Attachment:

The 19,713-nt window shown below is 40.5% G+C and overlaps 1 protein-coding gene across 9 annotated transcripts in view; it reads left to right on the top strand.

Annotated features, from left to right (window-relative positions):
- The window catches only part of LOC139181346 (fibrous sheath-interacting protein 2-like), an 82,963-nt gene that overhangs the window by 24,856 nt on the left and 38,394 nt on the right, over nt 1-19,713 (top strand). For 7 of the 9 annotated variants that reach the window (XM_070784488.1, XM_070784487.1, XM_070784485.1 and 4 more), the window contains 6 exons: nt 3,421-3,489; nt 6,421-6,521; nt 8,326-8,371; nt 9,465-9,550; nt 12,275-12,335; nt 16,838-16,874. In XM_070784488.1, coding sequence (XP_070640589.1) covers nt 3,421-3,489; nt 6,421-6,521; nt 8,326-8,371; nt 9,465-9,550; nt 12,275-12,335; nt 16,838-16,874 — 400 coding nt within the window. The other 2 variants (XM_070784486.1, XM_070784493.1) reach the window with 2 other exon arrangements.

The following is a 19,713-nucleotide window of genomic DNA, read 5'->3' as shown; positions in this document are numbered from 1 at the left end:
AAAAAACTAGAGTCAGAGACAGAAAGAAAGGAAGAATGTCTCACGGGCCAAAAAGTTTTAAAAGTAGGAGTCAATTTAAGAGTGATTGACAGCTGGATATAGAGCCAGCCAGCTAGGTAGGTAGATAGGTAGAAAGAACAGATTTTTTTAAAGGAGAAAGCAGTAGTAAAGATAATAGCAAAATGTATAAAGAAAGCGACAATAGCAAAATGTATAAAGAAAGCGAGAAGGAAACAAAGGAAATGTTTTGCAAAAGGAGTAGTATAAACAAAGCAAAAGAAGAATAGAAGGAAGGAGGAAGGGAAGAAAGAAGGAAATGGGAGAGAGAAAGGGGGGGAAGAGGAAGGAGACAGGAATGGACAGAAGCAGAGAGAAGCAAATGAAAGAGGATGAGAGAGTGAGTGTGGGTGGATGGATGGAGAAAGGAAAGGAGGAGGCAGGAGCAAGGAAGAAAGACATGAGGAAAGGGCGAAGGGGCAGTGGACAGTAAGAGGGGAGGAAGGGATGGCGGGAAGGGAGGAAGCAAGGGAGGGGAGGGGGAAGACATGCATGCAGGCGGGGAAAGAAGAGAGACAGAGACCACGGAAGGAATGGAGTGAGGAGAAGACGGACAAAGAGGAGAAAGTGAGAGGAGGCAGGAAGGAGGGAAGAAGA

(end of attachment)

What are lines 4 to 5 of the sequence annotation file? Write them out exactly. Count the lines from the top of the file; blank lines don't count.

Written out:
The following is a 19,713-nucleotide window of genomic DNA, read 5'->3' as shown; positions in this document are numbered from 1 at the left end:
AAAAAACTAGAGTCAGAGACAGAAAGAAAGGAAGAATGTCTCACGGGCCAAAAAGTTTTAAAAGTAGGAGTCAATTTAAGAGTGATTGACAGCTGGATATAGAGCCAGCCAGCTAGGTAGGTAGATAGGTAGAAAGAACAGATTTTTTTAAAGGAGAAAGCAGTAGTAAAGATAATAGCAAAATGTATAAAGAAAGCGACAATAGCAAAATGTATAAAGAAAGCGAGAAGGAAACAAAGGAAATGTTTTGCAAAAGGAGTAGTATAAACAAAGCAAAAGAAGAATAGAAGGAAGGAGGAAGGGAAGAAAGAAGGAAATGGGAGAGAGAAAGGGGGGGAAGAGGAAGGAGACAGGAATGGACAGAAGCAGAGAGAAGCAAATGAAAGAGGATGAGAGAGTGAGTGTGGGTGGATGGATGGAGAAAGGAAAGGAGGAGGCAGGAGCAAGGAAGAAAGACATGAGGAAAGGGCGAAGGGGCAGTGGACAGTAAGAGGGGAGGAAGGGATGGCGGGAAGGGAGGAAGCAAGGGAGGGGAGGGGGAAGACATGCATGCAGGCGGGGAAAGAAGAGAGACAGAGACCACGGAAGGAATGGAGTGAGGAGAAGACGGACAAAGAGGAGAAAGTGAGAGGAGGCAGGAAGGAGGGAAGAAGA